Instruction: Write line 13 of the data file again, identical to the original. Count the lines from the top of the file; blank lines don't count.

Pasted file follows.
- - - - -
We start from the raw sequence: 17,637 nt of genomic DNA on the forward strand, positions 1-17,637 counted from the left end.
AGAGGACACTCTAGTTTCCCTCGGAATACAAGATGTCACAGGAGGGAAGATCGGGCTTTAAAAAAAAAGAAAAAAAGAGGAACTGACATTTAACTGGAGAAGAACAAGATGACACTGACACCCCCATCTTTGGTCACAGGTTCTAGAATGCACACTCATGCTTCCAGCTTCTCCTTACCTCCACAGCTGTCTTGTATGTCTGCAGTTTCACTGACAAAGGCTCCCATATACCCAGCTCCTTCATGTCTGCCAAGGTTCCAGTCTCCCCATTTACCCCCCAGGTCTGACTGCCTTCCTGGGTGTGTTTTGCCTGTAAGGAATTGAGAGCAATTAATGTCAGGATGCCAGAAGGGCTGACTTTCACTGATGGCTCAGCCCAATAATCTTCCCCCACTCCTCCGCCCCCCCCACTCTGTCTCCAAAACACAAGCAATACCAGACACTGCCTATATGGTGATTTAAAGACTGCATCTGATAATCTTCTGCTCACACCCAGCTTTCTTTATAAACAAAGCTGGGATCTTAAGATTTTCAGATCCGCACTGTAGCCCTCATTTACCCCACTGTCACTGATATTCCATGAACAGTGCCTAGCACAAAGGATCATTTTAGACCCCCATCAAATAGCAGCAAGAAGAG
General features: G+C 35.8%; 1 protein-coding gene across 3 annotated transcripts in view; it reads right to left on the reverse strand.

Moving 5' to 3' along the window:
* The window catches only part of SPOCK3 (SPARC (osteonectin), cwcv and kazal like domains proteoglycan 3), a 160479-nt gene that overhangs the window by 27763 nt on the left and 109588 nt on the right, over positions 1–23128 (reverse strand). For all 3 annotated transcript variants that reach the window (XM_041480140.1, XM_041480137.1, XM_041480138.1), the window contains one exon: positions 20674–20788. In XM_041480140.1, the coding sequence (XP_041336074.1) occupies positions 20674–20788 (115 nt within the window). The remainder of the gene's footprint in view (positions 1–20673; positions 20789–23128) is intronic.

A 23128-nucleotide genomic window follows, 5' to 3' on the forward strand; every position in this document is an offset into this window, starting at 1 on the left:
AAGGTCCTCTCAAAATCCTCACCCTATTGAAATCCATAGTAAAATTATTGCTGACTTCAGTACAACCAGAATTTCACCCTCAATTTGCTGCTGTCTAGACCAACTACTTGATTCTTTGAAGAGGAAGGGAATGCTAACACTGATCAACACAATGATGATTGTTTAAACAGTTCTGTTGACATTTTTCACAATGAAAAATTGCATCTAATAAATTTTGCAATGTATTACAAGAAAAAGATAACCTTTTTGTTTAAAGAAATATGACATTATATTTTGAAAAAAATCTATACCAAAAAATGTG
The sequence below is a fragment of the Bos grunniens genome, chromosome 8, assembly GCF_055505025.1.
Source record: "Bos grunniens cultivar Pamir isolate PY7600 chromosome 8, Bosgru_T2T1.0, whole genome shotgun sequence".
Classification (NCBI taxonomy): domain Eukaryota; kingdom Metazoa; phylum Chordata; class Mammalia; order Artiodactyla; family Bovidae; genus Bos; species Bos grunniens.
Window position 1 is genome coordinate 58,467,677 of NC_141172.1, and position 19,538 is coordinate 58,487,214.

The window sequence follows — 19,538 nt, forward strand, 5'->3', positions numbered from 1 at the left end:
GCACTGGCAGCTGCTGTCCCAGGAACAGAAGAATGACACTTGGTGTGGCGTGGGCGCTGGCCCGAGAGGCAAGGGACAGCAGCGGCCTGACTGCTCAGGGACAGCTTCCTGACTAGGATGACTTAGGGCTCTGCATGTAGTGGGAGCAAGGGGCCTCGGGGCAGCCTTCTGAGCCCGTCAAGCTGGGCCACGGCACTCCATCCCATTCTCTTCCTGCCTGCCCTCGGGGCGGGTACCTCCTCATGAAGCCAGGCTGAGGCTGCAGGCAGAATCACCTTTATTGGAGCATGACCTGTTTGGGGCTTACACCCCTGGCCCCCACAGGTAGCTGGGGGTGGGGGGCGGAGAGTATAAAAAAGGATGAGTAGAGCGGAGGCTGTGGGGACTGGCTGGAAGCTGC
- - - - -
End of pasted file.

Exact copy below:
GCACTGGCAGCTGCTGTCCCAGGAACAGAAGAATGACACTTGGTGTGGCGTGGGCGCTGGCCCGAGAGGCAAGGGACAGCAGCGGCCTGACTGCTCAGGGACAGCTTCCTGACTAGGATGACTTAGGGCTCTGCATGTAGTGGGAGCAAGGGGCCTCGGGGCAGCCTTCTGAGCCCGTCAAGCTGGGCCACGGCACTCCATCCCATTCTCTTCCTGCCTGCCCTCGGGGCGGGTACCTCCTCATGAAGCCAGGCTGAGGCTGCAGGCAGAATCACCTTTATTGGAGCATGACCTGTTTGGGGCTTACACCCCTGGCCCCCACAGGTAGCTGGGGGTGGGGGGCGGAGAGTATAAAAAAGGATGAGTAGAGCGGAGGCTGTGGGGACTGGCTGGAAGCTGC